With politics in the south looking febrile, a border poll might just make the grade as a divisive issue. Fine Gael should show leadership and specifically reject it.   It is not in the interest of Fianna Fail who believe they’re approaching the threshold of government but not  just yet, to divide the main parties for the sake of a try-on by Sinn Fein in the north when the interest in the south in it is currently zero. The point of doing so is to start closing down some of Sinn Fein’s options and lead to them to focusing on demands which are negotiable.

Gerry Adams’ case has to be recognised.  An Irish Language Act has to be feasible. I have argued that the main legacy issues are the responsibility of the British government, so to that extent Adams is right. The case for reviving a Northern Ireland Bill of Rights to replace the bedrock  UK Human Rights Act has become stronger since Theresa May’s  on-off- on-off  flirtation with scrapping it and  perhaps leaving  the European Convention on Human Rights itself. Her reasons were frustrations over legal delays in deporting  foreign  jihadists and  outrage at a ruling giving prisoners voting rights. NI was never in her mind. That in itself is an example of a fundamental problem.

None of these should be red line issues for the DUP. It may be that the problem for them is the same as what it was for Sinn Fein before their resignation, a matter of aggressive tone and style over substance or a fear of seeming weak and on the defensive. If so, both sides should share a common lesson.

The recent history around the Stormont House Agreement – Fresh Start seemed promising at  the time  but in retrospect Adams has a point, that too many cans were kicked down the road. Arlene Foster’s position is still as issue although less commented on.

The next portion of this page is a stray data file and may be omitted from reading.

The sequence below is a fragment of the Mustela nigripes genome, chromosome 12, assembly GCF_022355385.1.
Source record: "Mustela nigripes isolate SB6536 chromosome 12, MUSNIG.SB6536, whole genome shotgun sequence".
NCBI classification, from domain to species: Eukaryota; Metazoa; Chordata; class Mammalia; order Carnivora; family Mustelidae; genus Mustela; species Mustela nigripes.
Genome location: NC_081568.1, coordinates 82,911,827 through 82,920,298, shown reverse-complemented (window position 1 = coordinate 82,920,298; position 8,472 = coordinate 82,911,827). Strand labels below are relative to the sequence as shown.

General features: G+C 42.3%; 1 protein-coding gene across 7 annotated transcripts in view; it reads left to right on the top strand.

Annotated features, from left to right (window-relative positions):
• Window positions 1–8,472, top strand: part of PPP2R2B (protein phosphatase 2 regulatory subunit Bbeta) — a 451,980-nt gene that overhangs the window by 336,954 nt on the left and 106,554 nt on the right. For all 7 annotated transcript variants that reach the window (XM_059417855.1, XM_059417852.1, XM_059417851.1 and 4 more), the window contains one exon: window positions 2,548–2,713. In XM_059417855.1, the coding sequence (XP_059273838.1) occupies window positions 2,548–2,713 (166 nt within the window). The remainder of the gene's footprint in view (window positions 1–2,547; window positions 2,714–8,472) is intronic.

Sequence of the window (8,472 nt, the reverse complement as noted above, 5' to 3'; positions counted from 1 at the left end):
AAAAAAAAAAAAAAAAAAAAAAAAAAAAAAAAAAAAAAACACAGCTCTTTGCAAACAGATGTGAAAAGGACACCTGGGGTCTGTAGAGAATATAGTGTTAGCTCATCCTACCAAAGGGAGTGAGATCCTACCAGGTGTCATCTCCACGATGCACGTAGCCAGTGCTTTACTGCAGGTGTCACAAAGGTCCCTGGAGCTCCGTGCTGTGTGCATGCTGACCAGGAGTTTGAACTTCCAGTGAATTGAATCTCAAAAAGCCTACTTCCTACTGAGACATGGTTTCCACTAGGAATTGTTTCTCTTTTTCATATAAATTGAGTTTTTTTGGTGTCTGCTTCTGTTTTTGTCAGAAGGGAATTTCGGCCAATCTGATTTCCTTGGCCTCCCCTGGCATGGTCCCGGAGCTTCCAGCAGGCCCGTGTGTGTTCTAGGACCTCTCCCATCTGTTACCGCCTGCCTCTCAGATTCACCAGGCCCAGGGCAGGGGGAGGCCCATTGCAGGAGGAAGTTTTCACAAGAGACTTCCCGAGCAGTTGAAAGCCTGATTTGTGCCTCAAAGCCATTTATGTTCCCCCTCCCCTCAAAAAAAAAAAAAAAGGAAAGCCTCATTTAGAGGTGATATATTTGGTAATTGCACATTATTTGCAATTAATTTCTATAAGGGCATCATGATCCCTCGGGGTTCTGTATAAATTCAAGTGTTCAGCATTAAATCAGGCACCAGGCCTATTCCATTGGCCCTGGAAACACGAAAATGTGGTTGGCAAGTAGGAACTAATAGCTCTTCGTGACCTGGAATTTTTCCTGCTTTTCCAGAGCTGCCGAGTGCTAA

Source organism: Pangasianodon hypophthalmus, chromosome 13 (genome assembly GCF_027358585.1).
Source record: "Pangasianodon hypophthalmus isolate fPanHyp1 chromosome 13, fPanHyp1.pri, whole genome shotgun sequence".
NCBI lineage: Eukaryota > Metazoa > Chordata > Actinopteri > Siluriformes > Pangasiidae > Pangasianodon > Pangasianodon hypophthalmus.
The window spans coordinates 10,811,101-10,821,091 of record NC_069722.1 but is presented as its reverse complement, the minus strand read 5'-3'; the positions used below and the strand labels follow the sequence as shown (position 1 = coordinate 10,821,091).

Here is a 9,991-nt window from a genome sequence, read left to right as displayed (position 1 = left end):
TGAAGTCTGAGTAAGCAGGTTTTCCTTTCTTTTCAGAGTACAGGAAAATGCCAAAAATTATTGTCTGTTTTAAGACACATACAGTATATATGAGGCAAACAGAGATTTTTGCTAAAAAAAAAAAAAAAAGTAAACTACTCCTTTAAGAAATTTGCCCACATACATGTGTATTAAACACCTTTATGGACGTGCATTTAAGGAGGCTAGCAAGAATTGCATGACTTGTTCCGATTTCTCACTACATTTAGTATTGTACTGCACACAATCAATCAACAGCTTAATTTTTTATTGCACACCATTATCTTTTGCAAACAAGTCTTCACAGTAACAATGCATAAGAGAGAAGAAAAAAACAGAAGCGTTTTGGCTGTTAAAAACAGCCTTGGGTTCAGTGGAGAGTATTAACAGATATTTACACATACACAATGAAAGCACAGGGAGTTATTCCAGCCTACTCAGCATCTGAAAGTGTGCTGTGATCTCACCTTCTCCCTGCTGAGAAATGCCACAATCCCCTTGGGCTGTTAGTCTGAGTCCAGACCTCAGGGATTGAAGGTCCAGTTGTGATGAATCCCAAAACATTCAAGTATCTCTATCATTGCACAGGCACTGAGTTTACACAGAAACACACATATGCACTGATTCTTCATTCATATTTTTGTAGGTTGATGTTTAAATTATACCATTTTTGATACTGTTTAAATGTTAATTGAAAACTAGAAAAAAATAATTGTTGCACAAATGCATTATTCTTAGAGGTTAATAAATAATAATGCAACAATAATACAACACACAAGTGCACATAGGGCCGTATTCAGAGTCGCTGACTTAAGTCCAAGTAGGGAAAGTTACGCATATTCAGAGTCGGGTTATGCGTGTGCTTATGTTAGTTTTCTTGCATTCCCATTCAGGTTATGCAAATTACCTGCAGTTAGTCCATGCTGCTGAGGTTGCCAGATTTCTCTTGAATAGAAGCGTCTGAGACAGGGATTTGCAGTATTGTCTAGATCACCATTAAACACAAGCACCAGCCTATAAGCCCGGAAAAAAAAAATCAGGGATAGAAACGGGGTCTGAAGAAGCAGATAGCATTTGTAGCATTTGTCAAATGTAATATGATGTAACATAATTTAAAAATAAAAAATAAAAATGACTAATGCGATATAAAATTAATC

For the uncertain number of those genuinely interested, the best outcome would be a restoration of Stormont to transact essential business accompanied by an agenda for resolution outside the Assembly,  promoted, moderated and ratified by the two governments, on a sensible time limit and publicly accountable  in regular reports.  This basically would extend the format and ambition of the Fresh Start process.    For some reason that format wasn’t adopted this time perhaps because  the deal failed to stick. That was a mistake. The error if error it was, was the failure  to pin enough down and  gratefully take at face value the evident willingness of the DUP and Sinn to work well together at least for a while.

The task for the next few weeks is how to  get back to that point, chastened by the experience of the quite unexpected collapse. I don’t believe that Sinn Fein were only looking  for a excuse to pull out after the Brexit referendum. Essentially I suspect they yielded to temptation of  the juicy target that Arlene Foster presented. Then it was opportunist improvising all the way.

Worse than the divisions among the local parties because less predictable, has been the lack of leadership from London and Dublin. Governments don’t have the luxury of pleading they’re too busy. They have to take politics as it comes  and gosh, is it coming thick and fast.   All we have at the moment is platitudes or glum silence from the governments and floods of the familiar rhetoric from the locals.  Brokenshire will have to make a statement in the Commons soon as will May. They should not be allowed to get away with empty words.

Former BBC journalist and manager in Belfast, Manchester and London, Editor Spolight; Political Editor BBC NI; Current Affairs Commissioning editor BBC Radio 4; Editor Political and Parliamentary Programmes, BBC Westminster; former London Editor Belfast Telegraph. Hon Senior Research Fellow, The Constitution Unit, Univ Coll. London